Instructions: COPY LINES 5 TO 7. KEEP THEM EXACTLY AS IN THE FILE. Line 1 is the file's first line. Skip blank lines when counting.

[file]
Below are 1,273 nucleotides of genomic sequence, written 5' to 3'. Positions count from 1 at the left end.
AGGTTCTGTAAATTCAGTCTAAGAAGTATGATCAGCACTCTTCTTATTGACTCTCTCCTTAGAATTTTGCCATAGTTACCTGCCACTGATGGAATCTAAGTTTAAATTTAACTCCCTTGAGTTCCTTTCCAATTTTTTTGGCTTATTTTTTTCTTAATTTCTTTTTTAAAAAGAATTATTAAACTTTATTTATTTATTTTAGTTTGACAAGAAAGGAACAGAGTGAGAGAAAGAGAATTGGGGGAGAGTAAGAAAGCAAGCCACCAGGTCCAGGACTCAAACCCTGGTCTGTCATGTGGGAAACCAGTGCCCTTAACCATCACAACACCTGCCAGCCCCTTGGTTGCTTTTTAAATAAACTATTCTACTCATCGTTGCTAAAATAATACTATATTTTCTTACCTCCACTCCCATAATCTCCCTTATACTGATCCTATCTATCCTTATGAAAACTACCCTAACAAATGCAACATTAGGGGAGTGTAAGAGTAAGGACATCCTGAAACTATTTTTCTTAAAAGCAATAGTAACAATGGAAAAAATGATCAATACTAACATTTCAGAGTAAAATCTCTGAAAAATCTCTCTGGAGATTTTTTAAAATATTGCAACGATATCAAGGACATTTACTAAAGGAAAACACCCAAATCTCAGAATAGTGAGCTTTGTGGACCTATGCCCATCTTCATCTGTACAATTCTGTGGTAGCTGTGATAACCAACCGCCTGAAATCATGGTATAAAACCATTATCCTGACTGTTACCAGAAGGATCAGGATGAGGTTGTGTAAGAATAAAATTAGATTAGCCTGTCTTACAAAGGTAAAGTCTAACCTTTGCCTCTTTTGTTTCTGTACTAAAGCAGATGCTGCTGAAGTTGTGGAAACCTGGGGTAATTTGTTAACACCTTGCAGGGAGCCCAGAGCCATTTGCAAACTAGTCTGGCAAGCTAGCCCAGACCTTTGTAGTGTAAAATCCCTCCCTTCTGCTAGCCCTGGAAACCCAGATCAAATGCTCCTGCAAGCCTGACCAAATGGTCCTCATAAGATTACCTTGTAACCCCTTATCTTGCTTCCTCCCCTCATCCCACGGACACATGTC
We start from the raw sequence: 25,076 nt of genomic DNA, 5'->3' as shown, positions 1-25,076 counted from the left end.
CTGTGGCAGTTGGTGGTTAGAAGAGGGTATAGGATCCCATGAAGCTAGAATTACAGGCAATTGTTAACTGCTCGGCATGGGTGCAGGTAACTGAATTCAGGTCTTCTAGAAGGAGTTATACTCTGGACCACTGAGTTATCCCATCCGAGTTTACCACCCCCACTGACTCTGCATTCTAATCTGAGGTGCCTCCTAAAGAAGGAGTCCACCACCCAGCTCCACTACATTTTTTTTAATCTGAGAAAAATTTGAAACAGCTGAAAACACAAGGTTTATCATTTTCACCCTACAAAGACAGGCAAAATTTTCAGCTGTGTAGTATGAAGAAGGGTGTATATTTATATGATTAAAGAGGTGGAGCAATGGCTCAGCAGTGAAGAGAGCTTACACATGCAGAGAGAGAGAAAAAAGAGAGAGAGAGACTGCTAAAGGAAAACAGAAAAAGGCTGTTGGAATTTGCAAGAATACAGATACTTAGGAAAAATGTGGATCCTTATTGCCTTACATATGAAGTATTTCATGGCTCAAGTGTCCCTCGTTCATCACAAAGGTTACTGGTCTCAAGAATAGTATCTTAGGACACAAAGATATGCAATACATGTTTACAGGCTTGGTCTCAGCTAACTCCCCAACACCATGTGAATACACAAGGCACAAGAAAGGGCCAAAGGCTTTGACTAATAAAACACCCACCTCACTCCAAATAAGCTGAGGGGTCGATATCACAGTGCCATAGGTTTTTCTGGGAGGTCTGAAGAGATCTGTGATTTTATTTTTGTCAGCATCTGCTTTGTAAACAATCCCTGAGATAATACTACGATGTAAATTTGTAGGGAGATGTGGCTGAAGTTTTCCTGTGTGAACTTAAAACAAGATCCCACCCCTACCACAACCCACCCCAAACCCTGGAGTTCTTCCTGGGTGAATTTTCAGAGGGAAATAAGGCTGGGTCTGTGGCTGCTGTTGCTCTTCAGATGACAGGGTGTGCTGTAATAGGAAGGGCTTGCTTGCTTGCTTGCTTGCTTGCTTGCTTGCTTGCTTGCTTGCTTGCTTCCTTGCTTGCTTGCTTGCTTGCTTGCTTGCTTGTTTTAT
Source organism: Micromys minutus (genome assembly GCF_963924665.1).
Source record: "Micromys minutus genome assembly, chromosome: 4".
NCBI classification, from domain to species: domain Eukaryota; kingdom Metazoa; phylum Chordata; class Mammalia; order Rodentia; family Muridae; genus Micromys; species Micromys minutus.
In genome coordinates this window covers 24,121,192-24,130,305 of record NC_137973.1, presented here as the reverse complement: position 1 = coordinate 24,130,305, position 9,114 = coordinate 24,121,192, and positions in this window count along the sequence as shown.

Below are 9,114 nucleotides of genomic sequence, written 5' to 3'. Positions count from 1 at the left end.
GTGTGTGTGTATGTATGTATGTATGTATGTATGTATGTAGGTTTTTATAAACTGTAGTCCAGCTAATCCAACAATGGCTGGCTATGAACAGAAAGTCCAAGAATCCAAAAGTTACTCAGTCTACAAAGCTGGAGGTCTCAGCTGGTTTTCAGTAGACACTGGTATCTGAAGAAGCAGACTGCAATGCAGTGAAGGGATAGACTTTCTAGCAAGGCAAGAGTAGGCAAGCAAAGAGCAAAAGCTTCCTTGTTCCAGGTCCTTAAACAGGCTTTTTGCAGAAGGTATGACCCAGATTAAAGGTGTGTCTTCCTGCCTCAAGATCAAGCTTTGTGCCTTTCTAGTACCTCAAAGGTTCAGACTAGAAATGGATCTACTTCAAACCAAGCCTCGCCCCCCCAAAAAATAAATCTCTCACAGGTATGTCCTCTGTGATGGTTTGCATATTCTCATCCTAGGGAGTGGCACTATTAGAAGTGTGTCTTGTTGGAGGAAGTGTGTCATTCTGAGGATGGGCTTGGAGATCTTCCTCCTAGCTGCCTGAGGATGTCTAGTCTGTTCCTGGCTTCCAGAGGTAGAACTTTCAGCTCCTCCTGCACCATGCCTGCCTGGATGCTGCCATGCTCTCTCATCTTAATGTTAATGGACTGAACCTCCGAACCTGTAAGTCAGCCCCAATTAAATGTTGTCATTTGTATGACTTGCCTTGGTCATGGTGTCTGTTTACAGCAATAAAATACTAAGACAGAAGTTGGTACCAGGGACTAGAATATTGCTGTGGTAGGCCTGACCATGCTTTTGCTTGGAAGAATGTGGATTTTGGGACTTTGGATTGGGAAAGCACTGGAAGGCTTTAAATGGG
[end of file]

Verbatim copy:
Source organism: Micromys minutus (genome assembly GCF_963924665.1).
Source record: "Micromys minutus genome assembly, chromosome: 4".
NCBI classification, from domain to species: domain Eukaryota; kingdom Metazoa; phylum Chordata; class Mammalia; order Rodentia; family Muridae; genus Micromys; species Micromys minutus.